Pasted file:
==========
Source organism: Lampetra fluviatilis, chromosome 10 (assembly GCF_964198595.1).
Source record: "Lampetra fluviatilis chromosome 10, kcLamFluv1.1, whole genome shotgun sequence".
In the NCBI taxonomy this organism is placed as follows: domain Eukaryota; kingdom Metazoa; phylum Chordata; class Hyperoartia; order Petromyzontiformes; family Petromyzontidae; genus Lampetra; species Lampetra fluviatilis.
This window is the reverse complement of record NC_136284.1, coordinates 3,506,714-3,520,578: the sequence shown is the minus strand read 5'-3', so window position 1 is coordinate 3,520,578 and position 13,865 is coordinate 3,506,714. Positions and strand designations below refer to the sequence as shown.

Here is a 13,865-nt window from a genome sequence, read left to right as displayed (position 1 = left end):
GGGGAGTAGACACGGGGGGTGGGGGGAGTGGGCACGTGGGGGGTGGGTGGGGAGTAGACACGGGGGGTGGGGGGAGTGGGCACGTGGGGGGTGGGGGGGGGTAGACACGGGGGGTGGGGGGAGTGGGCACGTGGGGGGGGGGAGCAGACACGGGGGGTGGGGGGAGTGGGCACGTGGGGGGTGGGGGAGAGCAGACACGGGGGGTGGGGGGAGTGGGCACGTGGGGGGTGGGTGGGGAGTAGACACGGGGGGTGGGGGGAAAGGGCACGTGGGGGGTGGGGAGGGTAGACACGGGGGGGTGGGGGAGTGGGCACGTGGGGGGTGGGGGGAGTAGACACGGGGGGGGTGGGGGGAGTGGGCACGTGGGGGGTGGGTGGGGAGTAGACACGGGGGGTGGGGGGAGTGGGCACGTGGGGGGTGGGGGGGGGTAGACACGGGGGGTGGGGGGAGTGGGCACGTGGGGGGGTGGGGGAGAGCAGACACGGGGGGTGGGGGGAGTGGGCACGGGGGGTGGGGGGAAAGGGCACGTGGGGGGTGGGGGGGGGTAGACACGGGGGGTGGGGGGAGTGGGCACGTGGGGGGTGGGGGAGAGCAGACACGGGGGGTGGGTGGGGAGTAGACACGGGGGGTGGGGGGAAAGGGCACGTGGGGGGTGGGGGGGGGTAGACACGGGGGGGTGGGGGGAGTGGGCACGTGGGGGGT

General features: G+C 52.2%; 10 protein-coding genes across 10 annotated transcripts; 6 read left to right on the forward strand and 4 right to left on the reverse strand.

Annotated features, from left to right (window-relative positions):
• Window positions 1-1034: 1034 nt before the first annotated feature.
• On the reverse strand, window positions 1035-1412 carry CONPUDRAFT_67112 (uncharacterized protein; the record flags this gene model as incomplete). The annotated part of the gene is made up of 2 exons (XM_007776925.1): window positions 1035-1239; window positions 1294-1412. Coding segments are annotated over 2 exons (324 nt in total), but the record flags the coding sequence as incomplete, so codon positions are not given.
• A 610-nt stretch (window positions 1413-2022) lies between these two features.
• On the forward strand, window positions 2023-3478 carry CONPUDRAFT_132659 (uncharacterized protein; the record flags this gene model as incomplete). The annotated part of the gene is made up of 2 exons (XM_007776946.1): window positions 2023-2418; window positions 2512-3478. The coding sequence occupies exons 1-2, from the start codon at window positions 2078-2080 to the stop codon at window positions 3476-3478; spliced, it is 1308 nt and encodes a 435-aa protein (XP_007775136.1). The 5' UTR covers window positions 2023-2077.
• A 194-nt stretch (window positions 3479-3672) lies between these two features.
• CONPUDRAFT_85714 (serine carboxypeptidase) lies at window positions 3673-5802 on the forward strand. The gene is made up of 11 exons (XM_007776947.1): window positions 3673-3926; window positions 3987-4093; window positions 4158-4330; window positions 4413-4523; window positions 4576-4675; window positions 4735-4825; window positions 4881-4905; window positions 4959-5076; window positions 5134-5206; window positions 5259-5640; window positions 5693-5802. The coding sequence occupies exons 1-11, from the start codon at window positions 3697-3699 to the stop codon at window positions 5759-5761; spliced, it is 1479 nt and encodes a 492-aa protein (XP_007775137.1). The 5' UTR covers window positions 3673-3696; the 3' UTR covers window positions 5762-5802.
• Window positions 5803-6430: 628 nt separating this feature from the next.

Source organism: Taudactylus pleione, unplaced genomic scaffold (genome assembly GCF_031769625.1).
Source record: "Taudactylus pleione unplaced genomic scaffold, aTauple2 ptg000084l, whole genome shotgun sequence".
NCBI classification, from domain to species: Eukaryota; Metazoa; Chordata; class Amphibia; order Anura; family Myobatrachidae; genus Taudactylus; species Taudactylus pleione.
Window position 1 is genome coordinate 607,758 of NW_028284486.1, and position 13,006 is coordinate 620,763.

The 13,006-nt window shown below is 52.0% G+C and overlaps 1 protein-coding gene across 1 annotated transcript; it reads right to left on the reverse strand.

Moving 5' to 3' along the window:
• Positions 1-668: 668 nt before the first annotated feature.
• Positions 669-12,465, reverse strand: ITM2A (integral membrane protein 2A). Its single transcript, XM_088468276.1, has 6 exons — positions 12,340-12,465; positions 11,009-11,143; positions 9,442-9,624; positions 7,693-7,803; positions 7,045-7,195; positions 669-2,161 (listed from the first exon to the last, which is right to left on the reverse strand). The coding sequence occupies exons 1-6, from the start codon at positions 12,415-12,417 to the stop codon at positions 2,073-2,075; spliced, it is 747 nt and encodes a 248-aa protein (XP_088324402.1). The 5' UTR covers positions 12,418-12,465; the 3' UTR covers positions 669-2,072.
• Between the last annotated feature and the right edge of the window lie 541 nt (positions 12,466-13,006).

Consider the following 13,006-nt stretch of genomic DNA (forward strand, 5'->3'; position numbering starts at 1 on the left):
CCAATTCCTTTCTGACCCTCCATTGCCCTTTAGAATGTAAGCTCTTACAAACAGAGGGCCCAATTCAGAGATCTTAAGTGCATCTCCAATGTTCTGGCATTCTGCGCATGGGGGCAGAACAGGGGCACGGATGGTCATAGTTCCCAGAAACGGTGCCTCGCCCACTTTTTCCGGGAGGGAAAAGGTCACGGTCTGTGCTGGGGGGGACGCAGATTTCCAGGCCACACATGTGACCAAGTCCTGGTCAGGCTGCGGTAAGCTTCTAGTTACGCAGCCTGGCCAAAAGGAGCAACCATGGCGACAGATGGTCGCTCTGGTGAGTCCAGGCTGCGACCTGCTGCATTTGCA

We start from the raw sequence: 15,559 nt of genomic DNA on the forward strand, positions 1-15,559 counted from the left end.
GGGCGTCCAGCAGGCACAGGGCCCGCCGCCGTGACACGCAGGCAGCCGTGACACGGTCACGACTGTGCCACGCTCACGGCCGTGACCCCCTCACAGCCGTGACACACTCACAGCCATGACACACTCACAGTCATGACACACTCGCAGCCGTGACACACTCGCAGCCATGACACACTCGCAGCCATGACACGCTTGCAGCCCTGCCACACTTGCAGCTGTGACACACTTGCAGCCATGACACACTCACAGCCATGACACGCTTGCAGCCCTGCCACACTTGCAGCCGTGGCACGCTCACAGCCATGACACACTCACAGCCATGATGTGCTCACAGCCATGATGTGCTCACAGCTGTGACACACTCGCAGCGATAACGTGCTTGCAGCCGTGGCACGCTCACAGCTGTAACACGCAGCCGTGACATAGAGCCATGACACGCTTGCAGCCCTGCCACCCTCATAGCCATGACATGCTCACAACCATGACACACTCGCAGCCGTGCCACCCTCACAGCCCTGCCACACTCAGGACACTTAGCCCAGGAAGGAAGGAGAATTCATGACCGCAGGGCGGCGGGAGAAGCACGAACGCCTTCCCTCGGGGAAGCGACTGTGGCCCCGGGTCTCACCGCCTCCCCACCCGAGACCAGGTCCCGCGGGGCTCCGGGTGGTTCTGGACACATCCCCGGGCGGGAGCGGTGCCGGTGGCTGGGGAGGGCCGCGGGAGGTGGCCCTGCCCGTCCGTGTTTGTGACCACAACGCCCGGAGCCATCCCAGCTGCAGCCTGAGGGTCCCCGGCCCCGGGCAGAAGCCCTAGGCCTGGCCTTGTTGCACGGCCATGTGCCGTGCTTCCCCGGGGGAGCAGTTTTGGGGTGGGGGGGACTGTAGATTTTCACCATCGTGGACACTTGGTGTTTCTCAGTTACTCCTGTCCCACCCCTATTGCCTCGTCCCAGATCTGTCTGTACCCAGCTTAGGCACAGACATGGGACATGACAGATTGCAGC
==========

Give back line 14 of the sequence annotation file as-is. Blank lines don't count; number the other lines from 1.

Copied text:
• CONPUDRAFT_85714 (serine carboxypeptidase) lies at window positions 3673-5802 on the forward strand. The gene is made up of 11 exons (XM_007776947.1): window positions 3673-3926; window positions 3987-4093; window positions 4158-4330; window positions 4413-4523; window positions 4576-4675; window positions 4735-4825; window positions 4881-4905; window positions 4959-5076; window positions 5134-5206; window positions 5259-5640; window positions 5693-5802. The coding sequence occupies exons 1-11, from the start codon at window positions 3697-3699 to the stop codon at window positions 5759-5761; spliced, it is 1479 nt and encodes a 492-aa protein (XP_007775137.1). The 5' UTR covers window positions 3673-3696; the 3' UTR covers window positions 5762-5802.